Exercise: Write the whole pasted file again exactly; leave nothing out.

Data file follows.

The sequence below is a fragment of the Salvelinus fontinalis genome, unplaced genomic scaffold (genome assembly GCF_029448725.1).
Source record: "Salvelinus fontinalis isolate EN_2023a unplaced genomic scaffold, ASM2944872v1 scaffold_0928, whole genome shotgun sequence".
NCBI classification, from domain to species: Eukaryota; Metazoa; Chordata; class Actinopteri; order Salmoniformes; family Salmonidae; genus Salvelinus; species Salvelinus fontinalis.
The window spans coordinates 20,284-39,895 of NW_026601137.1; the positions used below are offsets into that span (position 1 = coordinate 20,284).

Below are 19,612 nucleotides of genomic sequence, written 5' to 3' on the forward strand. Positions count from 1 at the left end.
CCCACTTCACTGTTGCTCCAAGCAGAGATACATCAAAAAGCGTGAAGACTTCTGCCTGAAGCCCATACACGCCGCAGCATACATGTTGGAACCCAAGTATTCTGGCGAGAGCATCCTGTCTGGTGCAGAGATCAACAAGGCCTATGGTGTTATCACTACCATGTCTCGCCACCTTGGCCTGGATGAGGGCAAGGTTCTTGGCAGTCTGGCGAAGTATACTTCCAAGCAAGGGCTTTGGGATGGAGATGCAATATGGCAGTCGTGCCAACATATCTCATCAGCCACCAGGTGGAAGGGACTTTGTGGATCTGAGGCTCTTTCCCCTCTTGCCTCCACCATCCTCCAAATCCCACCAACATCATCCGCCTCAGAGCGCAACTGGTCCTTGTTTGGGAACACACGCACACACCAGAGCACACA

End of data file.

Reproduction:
The sequence below is a fragment of the Salvelinus fontinalis genome, unplaced genomic scaffold (genome assembly GCF_029448725.1).
Source record: "Salvelinus fontinalis isolate EN_2023a unplaced genomic scaffold, ASM2944872v1 scaffold_0928, whole genome shotgun sequence".
NCBI classification, from domain to species: Eukaryota; Metazoa; Chordata; class Actinopteri; order Salmoniformes; family Salmonidae; genus Salvelinus; species Salvelinus fontinalis.
The window spans coordinates 20,284-39,895 of NW_026601137.1; the positions used below are offsets into that span (position 1 = coordinate 20,284).

Below are 19,612 nucleotides of genomic sequence, written 5' to 3' on the forward strand. Positions count from 1 at the left end.
CCCACTTCACTGTTGCTCCAAGCAGAGATACATCAAAAAGCGTGAAGACTTCTGCCTGAAGCCCATACACGCCGCAGCATACATGTTGGAACCCAAGTATTCTGGCGAGAGCATCCTGTCTGGTGCAGAGATCAACAAGGCCTATGGTGTTATCACTACCATGTCTCGCCACCTTGGCCTGGATGAGGGCAAGGTTCTTGGCAGTCTGGCGAAGTATACTTCCAAGCAAGGGCTTTGGGATGGAGATGCAATATGGCAGTCGTGCCAACATATCTCATCAGCCACCAGGTGGAAGGGACTTTGTGGATCTGAGGCTCTTTCCCCTCTTGCCTCCACCATCCTCCAAATCCCACCAACATCATCCGCCTCAGAGCGCAACTGGTCCTTGTTTGGGAACACACGCACACACCAGAGCACACA